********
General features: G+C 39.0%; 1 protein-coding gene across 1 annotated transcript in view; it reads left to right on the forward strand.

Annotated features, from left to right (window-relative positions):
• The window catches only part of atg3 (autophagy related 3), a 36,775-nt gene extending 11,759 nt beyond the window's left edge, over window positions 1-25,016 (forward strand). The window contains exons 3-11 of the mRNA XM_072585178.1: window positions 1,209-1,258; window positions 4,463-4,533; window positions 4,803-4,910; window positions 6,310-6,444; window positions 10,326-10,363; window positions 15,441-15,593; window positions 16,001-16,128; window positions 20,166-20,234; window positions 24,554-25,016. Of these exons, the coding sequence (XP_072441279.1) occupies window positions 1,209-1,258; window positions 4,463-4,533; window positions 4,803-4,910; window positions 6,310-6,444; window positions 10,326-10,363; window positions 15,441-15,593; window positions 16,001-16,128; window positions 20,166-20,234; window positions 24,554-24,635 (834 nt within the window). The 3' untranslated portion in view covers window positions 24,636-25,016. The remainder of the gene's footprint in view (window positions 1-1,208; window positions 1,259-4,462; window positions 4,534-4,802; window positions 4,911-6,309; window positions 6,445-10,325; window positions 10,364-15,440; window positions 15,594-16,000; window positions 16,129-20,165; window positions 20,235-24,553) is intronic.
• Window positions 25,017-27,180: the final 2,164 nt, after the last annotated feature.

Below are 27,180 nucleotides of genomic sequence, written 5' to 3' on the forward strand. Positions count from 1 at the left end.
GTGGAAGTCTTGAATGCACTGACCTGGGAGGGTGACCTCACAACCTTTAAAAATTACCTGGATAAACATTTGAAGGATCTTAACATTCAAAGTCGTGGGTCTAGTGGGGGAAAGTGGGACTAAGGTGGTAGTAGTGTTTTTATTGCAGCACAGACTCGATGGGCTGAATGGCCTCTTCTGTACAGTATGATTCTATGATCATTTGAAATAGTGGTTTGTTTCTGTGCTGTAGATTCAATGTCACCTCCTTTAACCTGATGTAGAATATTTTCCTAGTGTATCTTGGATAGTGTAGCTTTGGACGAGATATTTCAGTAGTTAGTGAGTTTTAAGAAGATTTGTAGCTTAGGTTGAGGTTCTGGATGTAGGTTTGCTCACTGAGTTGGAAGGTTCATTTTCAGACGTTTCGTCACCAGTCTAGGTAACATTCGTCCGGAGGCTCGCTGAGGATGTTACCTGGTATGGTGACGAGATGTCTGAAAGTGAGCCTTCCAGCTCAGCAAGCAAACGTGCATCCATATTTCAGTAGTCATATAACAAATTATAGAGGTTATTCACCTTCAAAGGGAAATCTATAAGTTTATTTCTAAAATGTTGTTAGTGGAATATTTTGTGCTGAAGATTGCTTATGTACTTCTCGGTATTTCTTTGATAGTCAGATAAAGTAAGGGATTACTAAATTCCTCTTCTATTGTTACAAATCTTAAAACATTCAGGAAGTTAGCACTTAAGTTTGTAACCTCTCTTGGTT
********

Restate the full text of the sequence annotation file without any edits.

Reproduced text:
General features: G+C 39.0%; 1 protein-coding gene across 1 annotated transcript in view; it reads left to right on the forward strand.

Annotated features, from left to right (window-relative positions):
• The window catches only part of atg3 (autophagy related 3), a 36,775-nt gene extending 11,759 nt beyond the window's left edge, over window positions 1-25,016 (forward strand). The window contains exons 3-11 of the mRNA XM_072585178.1: window positions 1,209-1,258; window positions 4,463-4,533; window positions 4,803-4,910; window positions 6,310-6,444; window positions 10,326-10,363; window positions 15,441-15,593; window positions 16,001-16,128; window positions 20,166-20,234; window positions 24,554-25,016. Of these exons, the coding sequence (XP_072441279.1) occupies window positions 1,209-1,258; window positions 4,463-4,533; window positions 4,803-4,910; window positions 6,310-6,444; window positions 10,326-10,363; window positions 15,441-15,593; window positions 16,001-16,128; window positions 20,166-20,234; window positions 24,554-24,635 (834 nt within the window). The 3' untranslated portion in view covers window positions 24,636-25,016. The remainder of the gene's footprint in view (window positions 1-1,208; window positions 1,259-4,462; window positions 4,534-4,802; window positions 4,911-6,309; window positions 6,445-10,325; window positions 10,364-15,440; window positions 15,594-16,000; window positions 16,129-20,165; window positions 20,235-24,553) is intronic.
• Window positions 25,017-27,180: the final 2,164 nt, after the last annotated feature.

Below are 27,180 nucleotides of genomic sequence, written 5' to 3' on the forward strand. Positions count from 1 at the left end.
GTGGAAGTCTTGAATGCACTGACCTGGGAGGGTGACCTCACAACCTTTAAAAATTACCTGGATAAACATTTGAAGGATCTTAACATTCAAAGTCGTGGGTCTAGTGGGGGAAAGTGGGACTAAGGTGGTAGTAGTGTTTTTATTGCAGCACAGACTCGATGGGCTGAATGGCCTCTTCTGTACAGTATGATTCTATGATCATTTGAAATAGTGGTTTGTTTCTGTGCTGTAGATTCAATGTCACCTCCTTTAACCTGATGTAGAATATTTTCCTAGTGTATCTTGGATAGTGTAGCTTTGGACGAGATATTTCAGTAGTTAGTGAGTTTTAAGAAGATTTGTAGCTTAGGTTGAGGTTCTGGATGTAGGTTTGCTCACTGAGTTGGAAGGTTCATTTTCAGACGTTTCGTCACCAGTCTAGGTAACATTCGTCCGGAGGCTCGCTGAGGATGTTACCTGGTATGGTGACGAGATGTCTGAAAGTGAGCCTTCCAGCTCAGCAAGCAAACGTGCATCCATATTTCAGTAGTCATATAACAAATTATAGAGGTTATTCACCTTCAAAGGGAAATCTATAAGTTTATTTCTAAAATGTTGTTAGTGGAATATTTTGTGCTGAAGATTGCTTATGTACTTCTCGGTATTTCTTTGATAGTCAGATAAAGTAAGGGATTACTAAATTCCTCTTCTATTGTTACAAATCTTAAAACATTCAGGAAGTTAGCACTTAAGTTTGTAACCTCTCTTGGTT